Seven takeaways from Stanford's 2023 AI index report

Latest AI models are independent and capable of developing innovative concepts, boosting scientific progress and reaching new research milestones

Generative AI could drive a 7 per cent increase in the global economy by 2030. Getty
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The global artificial intelligence market value is projected to pass $1.7 trillion in 2030, up from $93.5 billion in 2021, expanding at a compound annual growth rate of more than 38 per cent, data from Grand View Research indicates.

Generative AI, such as Microsoft-backed ChatGPT or Google-owned Bard, also holds immense potential, a recent report by Goldman Sachs found.

It could drive a 7 per cent (or almost $7 trillion) increase in the global economy and lift productivity growth by 1.5 percentage points over 10 years, the US investment bank said.

In its latest annual 2023 AI index report, the Stanford Institute for Human-Centred Artificial Intelligence of Stanford University explores the AI market and discovers the trends affecting the industry.

Here, The National looks at seven key takeaways from the Stanford report.

Industry tops academia in AI race

Last year, industry released 32 major machine learning models, whereas academia produced only three.

Until 2014, academia was producing important machine learning simulations or projects, but industry has taken over since then, the report found.

Developing advanced AI systems requires huge capital, scientific resources, best talent, vast amounts of data and computing power — resources that “industry actors inherently possess in greater amounts compared to non-profits and academia”, the report said.

“In 2011, roughly the same proportion of new AI PhD graduates took jobs in industry (40.9 per cent) as opposed to academia (41.6 per cent)," it said.

"Since then, however, a majority of AI PhDs have headed to industry. In 2021, 65.4 per cent of AI PhDs took jobs in industry, more than double the 28.2 per cent who took jobs in academia."

AI becomes more flexible and expansive

Conventional AI systems performed well on limited projects or narrow tasks but they have struggled across broader jobs.

However, latest AI models challenge this traditional trend as they are proficient to follow many commands and perform different tasks simultaneously.

For example, generative AI can produce text, images, videos and audios, and can also generate novel content, in the right context, instead of merely analysing or acting on the existing data.

Although language models continued to improve their generative capabilities, Stanford research suggested that they still struggle with complex planning tasks.

Is AI the new scientist?

Latest AI models are developing innovative concepts, boosting scientific progress and reaching new research milestones.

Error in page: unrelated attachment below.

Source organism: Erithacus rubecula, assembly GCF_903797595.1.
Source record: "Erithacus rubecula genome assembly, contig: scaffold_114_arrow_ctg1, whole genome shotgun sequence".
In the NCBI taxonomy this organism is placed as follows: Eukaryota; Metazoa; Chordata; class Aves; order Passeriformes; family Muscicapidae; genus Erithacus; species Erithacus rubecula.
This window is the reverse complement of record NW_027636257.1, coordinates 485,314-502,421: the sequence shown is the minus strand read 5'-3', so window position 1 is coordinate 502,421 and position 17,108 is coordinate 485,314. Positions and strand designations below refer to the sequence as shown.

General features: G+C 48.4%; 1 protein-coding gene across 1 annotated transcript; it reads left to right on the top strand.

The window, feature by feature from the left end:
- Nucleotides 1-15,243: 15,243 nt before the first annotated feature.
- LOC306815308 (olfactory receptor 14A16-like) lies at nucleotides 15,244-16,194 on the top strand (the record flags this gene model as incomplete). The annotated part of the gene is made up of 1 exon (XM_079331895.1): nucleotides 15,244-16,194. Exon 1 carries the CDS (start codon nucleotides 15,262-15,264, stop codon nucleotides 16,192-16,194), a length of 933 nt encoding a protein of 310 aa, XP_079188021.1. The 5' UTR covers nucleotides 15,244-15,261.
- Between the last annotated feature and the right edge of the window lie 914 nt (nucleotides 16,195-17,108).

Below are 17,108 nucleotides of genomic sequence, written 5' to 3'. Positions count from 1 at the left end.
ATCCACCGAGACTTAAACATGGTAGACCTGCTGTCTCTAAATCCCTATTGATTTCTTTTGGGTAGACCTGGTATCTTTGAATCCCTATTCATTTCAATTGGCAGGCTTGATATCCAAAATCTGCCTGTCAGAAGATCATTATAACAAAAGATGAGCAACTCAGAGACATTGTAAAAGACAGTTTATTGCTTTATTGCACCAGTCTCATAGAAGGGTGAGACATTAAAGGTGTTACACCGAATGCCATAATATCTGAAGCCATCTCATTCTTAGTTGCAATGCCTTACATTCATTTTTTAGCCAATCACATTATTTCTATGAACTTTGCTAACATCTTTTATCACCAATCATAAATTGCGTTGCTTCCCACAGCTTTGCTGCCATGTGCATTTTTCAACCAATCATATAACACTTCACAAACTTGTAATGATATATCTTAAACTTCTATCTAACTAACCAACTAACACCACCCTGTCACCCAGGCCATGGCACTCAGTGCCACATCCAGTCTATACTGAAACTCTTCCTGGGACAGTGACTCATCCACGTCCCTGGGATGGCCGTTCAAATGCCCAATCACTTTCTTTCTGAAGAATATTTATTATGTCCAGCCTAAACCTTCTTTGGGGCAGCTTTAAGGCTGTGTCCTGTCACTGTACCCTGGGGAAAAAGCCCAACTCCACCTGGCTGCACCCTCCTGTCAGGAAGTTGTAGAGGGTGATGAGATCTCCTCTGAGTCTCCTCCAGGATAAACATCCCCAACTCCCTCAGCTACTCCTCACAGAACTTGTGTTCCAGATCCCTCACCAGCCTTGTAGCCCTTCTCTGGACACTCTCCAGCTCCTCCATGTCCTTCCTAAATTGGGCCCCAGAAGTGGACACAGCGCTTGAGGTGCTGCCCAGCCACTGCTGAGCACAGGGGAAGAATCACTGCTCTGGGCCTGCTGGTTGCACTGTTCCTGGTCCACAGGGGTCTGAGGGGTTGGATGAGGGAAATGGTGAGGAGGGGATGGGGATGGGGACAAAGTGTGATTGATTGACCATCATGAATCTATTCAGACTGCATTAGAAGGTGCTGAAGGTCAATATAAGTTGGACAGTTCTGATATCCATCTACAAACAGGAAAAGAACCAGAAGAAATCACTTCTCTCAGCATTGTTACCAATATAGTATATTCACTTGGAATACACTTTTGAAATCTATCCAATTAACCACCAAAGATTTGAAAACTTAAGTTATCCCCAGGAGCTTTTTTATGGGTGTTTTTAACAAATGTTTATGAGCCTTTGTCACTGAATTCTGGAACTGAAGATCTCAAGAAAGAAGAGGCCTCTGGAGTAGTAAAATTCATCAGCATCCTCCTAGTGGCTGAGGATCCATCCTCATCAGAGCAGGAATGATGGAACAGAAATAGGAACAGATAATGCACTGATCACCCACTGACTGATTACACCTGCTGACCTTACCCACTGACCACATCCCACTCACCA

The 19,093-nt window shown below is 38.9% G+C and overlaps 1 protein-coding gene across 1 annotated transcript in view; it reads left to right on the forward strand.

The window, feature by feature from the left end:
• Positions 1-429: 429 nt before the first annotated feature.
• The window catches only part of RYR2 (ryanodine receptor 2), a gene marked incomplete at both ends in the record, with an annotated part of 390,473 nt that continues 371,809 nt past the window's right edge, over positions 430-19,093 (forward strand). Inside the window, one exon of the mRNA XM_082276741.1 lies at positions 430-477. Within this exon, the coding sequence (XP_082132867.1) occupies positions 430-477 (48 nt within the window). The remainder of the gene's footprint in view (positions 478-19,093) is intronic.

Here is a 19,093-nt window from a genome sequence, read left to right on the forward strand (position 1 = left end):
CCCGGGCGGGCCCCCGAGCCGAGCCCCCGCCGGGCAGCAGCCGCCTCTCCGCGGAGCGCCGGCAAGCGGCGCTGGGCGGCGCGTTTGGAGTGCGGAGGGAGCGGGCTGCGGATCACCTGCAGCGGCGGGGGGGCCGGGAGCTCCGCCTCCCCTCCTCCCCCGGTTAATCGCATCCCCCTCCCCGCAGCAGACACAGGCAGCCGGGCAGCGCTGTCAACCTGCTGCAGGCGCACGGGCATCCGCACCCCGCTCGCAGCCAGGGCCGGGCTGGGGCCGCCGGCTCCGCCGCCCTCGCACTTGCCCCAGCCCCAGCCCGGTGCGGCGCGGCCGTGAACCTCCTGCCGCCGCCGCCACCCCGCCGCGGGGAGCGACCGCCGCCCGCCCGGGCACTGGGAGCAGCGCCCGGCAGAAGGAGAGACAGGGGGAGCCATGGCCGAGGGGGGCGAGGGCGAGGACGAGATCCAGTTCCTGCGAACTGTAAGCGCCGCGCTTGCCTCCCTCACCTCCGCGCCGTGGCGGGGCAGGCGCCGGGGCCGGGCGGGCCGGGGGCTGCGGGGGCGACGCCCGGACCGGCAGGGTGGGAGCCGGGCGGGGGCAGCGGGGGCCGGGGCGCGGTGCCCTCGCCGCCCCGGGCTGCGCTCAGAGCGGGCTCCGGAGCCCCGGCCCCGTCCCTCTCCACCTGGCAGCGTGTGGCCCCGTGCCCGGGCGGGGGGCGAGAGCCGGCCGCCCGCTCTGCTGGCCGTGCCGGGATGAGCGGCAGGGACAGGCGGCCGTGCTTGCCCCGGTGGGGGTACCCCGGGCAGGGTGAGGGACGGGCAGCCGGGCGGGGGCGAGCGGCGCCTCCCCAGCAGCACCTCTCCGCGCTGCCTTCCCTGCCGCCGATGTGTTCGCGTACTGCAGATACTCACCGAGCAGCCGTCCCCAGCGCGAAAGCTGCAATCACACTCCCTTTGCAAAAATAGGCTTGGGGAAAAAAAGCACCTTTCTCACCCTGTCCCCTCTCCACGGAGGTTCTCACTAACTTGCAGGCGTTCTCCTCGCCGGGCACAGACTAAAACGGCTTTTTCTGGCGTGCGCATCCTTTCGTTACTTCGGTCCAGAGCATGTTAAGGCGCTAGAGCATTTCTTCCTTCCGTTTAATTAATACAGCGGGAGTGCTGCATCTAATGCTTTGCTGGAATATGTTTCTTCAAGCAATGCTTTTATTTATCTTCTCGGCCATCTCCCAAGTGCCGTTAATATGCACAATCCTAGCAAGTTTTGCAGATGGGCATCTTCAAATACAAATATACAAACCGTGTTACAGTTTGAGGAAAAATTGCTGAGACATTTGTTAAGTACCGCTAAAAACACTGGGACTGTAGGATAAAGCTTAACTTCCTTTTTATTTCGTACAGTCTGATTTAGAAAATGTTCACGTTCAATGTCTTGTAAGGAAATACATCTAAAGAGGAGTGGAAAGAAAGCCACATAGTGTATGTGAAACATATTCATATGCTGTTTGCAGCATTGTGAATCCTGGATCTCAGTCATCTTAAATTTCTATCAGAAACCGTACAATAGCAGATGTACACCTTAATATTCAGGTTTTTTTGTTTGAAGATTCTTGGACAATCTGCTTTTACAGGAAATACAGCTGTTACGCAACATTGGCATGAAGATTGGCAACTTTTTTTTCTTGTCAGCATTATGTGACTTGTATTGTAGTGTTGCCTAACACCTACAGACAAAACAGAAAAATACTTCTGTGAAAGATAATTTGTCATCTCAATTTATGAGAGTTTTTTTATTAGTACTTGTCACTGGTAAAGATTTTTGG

Last year, AI models were used to accelerate research in various innovative projects such as hydrogen fusion, improving the efficiency of matrix manipulation and developing new antibodies.

Technology company Nvidia used an “AI reinforcement learning agent to improve the design of the chips that power AI systems", the report said.

"Google recently used one of its language models … to suggest ways to improve the very same model. Self-improving AI learning will accelerate AI progress."

Rising abuse of AI

The number of AI-related controversies has increased 26 times since 2012, according to the Aiaaic database that tracks incidents related to the ethical misuse of AI.

Aiaaic is an independent, non-partisan, public interest initiative that examines and makes the case for real AI, algorithmic and automation transparency and openness.

Some incidents of last year included a deepfake video of Ukrainian President Volodymyr Zelenskyy surrendering and the US prisons using call-monitoring technology on their inmates.

Last year, generative models such as ChatGPT gained huge following but they come with many ethical challenges.

For example, text-to-image generators are sometimes biased along gender dimensions, and chatbots can be tricked into serving nefarious aims, the report said.

Decrease in private investment in AI

For the first time in the past decade, yearly private investment in AI decreased. Global AI private investment decreased 26.7 per cent annually to $91.9 billion last year.

In 2022, the AI focus areas with the most investment were medical and health care ($6.1 billion), data management, processing and cloud ($5.9 billion), and FinTech ($5.5 billion).

But the demand for AI-related professional skills is increasing across almost every American industrial sector, the report said.

In the US, across every sector for which there is data — except agriculture, forestry, fishing and hunting — the number of AI-related job postings increased on average from 1.7 per cent in 2021 to 1.9 per cent last year.

AI use in multi-faceted ways

The AI skills most likely to have been embedded in businesses include robotic process automation (39 per cent), computer vision (34 per cent), natural language text understanding (33 per cent) and virtual agents (33 per cent), according to the report.

The most commonly adopted AI use cases in 2022 were service operations optimisation (24 per cent), creation of new AI-based products (20 per cent), customer segmentation (19 per cent), customer service analytics (19 per cent), and new AI-based enhancement of products (19 per cent).

Policymakers’ rising interest in AI

Stanford’s AI index analysis of the legislative records of 127 countries showed that the number of bills containing “artificial intelligence” that were passed into law grew from only one in 2016 to 37 last year.

“An analysis of the parliamentary records on AI in 81 countries likewise shows that mentions of AI in global legislative proceedings have increased nearly 6.5 times since 2016,” the report said.

Updated: April 12, 2023, 4:30 AM